Murdock grant supports cancer research

A $39,500 life sciences grant from the M.J. Murdock Charitable Trust is funding breast cancer research under the supervision of biology professor John Schmitt. Four undergraduate students in the biology department are helping with the two-year project “Vitamin D Regulation in Breast Cancer Cells.” The research uses contemporary cellular and molecular biology techniques, as well as biochemical approaches, to explore the ability of vitamin D to block breast cancer cell growth.

“We appreciate the faith Murdock has shown us as we explore ways to prevent cancer – the second-leading cause of non-infectious deaths worldwide – and specifically, breast cancer, the most common form of cancer among women in the U.S.,” Schmitt said. “The current goals of the cancer research field are to develop treatments that are highly selective and specific for their target tumor cells. Identifying specific genes and cellular proteins that may be altered in cancer is an area of intensive investigation.”

“In particular, understanding how cellular proteins, such as enzymes, function enables scientists to evaluate whether these proteins may be involved in various diseases such as breast cancer.”

John Schmitt and his biology students are conducting cancer research, thanks in part to the M.J. Murdock Charitable Trust.Recent work in Schmitt’s laboratory identified a novel molecular and biochemical pathway that contributes to breast cancer cell growth. Specifically, he and his students discovered that the hormone estrogen and the chemical carbachol promote the activation of several specific cellular enzymes leading to the growth and proliferation of breast cancer cells.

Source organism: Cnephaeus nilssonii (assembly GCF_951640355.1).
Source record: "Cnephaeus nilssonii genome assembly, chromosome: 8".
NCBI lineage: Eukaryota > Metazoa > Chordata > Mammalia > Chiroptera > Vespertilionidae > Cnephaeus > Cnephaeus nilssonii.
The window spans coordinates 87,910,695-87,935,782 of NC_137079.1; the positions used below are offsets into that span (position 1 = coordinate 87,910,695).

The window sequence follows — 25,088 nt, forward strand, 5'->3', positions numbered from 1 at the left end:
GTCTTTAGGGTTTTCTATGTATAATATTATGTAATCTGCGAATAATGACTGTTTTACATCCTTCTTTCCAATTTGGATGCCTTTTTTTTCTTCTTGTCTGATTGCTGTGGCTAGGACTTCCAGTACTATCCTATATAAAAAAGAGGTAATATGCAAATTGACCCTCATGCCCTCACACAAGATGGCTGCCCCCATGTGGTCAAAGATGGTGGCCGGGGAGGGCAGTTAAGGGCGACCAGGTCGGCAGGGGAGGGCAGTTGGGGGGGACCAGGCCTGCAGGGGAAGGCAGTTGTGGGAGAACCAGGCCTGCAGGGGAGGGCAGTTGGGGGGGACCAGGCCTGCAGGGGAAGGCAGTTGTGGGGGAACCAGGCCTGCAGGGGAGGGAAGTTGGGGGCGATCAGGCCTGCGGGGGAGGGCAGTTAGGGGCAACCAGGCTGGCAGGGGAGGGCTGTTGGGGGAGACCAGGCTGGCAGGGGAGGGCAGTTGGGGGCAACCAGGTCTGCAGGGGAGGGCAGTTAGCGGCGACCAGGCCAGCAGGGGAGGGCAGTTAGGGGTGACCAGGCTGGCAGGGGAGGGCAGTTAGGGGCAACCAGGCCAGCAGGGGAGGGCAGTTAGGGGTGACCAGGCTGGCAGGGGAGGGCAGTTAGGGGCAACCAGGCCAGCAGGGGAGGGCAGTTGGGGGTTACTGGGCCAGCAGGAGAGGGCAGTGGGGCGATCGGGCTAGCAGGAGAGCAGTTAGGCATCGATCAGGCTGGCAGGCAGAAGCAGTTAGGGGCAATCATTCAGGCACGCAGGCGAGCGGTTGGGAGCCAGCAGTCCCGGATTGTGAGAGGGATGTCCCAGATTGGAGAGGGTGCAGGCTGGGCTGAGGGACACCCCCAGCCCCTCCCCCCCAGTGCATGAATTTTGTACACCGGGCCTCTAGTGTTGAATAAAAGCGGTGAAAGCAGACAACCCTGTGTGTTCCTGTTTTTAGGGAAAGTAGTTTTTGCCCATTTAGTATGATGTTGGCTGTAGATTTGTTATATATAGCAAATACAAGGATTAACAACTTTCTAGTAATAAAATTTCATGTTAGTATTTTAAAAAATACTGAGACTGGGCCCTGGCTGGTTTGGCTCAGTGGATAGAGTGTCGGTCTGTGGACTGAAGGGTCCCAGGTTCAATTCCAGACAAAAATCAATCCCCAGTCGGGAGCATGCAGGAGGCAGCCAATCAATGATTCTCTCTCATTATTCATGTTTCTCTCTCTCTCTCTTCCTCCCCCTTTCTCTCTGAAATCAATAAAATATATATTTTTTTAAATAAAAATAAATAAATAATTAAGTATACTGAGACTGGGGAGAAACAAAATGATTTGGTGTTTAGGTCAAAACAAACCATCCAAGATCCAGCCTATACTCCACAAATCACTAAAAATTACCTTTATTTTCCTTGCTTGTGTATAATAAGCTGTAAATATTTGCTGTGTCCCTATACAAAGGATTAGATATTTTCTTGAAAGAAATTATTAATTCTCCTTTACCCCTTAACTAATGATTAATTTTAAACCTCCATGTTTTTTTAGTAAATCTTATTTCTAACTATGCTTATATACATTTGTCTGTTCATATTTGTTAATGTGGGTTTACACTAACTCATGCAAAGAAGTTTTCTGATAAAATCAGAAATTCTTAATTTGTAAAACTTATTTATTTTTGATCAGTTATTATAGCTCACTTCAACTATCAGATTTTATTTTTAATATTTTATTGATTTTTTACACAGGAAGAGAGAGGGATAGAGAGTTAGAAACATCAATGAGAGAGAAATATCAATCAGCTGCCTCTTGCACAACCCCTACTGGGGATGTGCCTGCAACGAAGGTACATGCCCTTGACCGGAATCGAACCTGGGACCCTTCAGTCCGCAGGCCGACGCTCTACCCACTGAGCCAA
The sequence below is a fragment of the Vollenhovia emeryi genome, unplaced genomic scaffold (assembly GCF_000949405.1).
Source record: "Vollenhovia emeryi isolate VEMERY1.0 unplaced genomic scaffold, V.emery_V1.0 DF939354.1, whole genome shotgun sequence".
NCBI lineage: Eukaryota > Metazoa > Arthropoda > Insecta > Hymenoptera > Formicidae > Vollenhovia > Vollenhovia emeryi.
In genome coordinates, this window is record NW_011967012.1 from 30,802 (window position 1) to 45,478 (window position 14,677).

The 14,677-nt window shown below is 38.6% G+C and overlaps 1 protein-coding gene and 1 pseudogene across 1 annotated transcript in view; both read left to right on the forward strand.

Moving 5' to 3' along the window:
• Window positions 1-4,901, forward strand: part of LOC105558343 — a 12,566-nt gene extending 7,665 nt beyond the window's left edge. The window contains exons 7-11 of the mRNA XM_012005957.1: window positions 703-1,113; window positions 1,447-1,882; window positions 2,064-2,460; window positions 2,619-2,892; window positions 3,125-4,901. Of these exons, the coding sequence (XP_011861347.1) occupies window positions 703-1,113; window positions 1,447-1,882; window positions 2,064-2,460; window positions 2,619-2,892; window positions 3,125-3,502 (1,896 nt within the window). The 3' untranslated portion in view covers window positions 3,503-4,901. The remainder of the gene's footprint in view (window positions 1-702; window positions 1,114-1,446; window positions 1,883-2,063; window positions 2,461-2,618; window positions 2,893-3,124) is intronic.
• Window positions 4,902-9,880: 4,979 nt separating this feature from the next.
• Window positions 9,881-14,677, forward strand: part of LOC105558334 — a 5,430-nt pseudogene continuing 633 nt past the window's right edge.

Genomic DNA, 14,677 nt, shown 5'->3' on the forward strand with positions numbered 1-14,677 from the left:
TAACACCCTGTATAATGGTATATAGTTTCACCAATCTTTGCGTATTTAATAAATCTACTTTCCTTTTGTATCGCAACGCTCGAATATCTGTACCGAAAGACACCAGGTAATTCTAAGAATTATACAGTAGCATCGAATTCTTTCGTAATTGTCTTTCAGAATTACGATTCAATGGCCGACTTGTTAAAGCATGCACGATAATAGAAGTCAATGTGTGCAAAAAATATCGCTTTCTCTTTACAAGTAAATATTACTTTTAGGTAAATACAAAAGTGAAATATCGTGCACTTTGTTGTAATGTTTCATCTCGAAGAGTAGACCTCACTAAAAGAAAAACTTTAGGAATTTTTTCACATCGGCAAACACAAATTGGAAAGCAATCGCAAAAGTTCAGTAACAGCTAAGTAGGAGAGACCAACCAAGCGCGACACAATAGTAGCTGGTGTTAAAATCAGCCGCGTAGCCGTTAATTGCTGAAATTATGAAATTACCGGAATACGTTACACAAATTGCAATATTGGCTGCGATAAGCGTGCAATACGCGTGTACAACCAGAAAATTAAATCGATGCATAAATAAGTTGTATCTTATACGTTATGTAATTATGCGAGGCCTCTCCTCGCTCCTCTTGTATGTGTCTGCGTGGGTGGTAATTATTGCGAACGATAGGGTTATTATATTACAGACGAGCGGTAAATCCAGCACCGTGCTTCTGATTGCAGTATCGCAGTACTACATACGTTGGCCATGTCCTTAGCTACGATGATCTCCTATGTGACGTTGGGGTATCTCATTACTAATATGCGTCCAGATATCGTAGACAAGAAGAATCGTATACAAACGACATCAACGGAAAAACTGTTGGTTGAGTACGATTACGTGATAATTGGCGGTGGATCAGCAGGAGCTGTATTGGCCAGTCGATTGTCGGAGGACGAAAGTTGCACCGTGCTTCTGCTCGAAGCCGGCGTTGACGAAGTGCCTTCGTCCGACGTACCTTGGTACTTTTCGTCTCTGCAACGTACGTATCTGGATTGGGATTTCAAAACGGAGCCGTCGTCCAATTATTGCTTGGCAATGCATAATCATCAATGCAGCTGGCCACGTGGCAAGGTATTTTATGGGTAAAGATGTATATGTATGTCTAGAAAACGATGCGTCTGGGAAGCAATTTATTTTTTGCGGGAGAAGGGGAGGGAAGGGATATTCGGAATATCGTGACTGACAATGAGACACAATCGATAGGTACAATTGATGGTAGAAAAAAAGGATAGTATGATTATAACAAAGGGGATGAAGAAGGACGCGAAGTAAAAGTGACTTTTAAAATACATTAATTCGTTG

Schmitt, who has nearly 10 years of research experience in the field of cell and molecular biology, recently published a manuscript of his breast cancer research, entitled “ERK Activation and Cell Growth Require CaM Kinases in MCF-7 Breast Cancer Cells,” in the scholarly journal Molecular and Cellular Biochemistry.

The grant provides financial support for numerous chemicals, cells and reagents critical to the research project. In addition, it funds stipends for two research students and includes more than $13,000 to support the purchase of new laboratory equipment. George Fox is contributing half ($6,500) of the money to fund the laboratory equipment purchase.

Including the university’s contribution, the grant total is $46,000 and will be split over two years.

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